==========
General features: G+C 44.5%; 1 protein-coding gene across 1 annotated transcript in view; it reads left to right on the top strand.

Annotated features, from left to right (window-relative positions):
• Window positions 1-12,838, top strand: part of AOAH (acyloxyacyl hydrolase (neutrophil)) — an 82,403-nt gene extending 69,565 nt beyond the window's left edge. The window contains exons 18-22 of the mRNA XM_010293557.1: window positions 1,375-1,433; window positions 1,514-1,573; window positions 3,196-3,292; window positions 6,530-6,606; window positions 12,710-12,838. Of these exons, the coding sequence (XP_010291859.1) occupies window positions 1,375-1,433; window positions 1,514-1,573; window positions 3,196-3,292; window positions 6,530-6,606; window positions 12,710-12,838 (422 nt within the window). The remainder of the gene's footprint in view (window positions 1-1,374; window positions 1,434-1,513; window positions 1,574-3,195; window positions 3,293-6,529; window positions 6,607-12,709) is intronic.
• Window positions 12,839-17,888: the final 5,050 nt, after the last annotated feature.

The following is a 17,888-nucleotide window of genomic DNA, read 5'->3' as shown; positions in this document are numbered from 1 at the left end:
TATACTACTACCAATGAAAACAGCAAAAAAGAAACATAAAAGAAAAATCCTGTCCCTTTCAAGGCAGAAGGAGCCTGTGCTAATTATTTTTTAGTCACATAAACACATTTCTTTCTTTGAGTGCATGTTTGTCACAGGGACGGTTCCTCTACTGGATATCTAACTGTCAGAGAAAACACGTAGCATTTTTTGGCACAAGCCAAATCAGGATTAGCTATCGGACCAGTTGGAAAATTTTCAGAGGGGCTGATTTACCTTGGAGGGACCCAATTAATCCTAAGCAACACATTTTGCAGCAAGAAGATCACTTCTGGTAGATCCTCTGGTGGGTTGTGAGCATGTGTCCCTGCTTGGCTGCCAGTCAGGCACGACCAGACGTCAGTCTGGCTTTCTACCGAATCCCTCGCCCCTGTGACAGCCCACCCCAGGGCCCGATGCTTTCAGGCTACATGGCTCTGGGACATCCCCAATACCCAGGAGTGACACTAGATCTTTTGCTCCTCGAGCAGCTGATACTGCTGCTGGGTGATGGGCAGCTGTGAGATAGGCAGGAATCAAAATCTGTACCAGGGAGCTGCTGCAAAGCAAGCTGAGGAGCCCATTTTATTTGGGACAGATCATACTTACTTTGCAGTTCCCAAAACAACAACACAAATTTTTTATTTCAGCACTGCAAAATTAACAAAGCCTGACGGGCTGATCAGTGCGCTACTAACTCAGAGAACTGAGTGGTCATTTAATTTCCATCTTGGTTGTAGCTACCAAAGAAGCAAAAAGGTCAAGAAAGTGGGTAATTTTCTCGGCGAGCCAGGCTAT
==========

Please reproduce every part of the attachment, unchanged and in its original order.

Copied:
General features: G+C 44.5%; 1 protein-coding gene across 1 annotated transcript in view; it reads left to right on the top strand.

Annotated features, from left to right (window-relative positions):
• Window positions 1-12,838, top strand: part of AOAH (acyloxyacyl hydrolase (neutrophil)) — an 82,403-nt gene extending 69,565 nt beyond the window's left edge. The window contains exons 18-22 of the mRNA XM_010293557.1: window positions 1,375-1,433; window positions 1,514-1,573; window positions 3,196-3,292; window positions 6,530-6,606; window positions 12,710-12,838. Of these exons, the coding sequence (XP_010291859.1) occupies window positions 1,375-1,433; window positions 1,514-1,573; window positions 3,196-3,292; window positions 6,530-6,606; window positions 12,710-12,838 (422 nt within the window). The remainder of the gene's footprint in view (window positions 1-1,374; window positions 1,434-1,513; window positions 1,574-3,195; window positions 3,293-6,529; window positions 6,607-12,709) is intronic.
• Window positions 12,839-17,888: the final 5,050 nt, after the last annotated feature.

The following is a 17,888-nucleotide window of genomic DNA, read 5'->3' as shown; positions in this document are numbered from 1 at the left end:
TATACTACTACCAATGAAAACAGCAAAAAAGAAACATAAAAGAAAAATCCTGTCCCTTTCAAGGCAGAAGGAGCCTGTGCTAATTATTTTTTAGTCACATAAACACATTTCTTTCTTTGAGTGCATGTTTGTCACAGGGACGGTTCCTCTACTGGATATCTAACTGTCAGAGAAAACACGTAGCATTTTTTGGCACAAGCCAAATCAGGATTAGCTATCGGACCAGTTGGAAAATTTTCAGAGGGGCTGATTTACCTTGGAGGGACCCAATTAATCCTAAGCAACACATTTTGCAGCAAGAAGATCACTTCTGGTAGATCCTCTGGTGGGTTGTGAGCATGTGTCCCTGCTTGGCTGCCAGTCAGGCACGACCAGACGTCAGTCTGGCTTTCTACCGAATCCCTCGCCCCTGTGACAGCCCACCCCAGGGCCCGATGCTTTCAGGCTACATGGCTCTGGGACATCCCCAATACCCAGGAGTGACACTAGATCTTTTGCTCCTCGAGCAGCTGATACTGCTGCTGGGTGATGGGCAGCTGTGAGATAGGCAGGAATCAAAATCTGTACCAGGGAGCTGCTGCAAAGCAAGCTGAGGAGCCCATTTTATTTGGGACAGATCATACTTACTTTGCAGTTCCCAAAACAACAACACAAATTTTTTATTTCAGCACTGCAAAATTAACAAAGCCTGACGGGCTGATCAGTGCGCTACTAACTCAGAGAACTGAGTGGTCATTTAATTTCCATCTTGGTTGTAGCTACCAAAGAAGCAAAAAGGTCAAGAAAGTGGGTAATTTTCTCGGCGAGCCAGGCTAT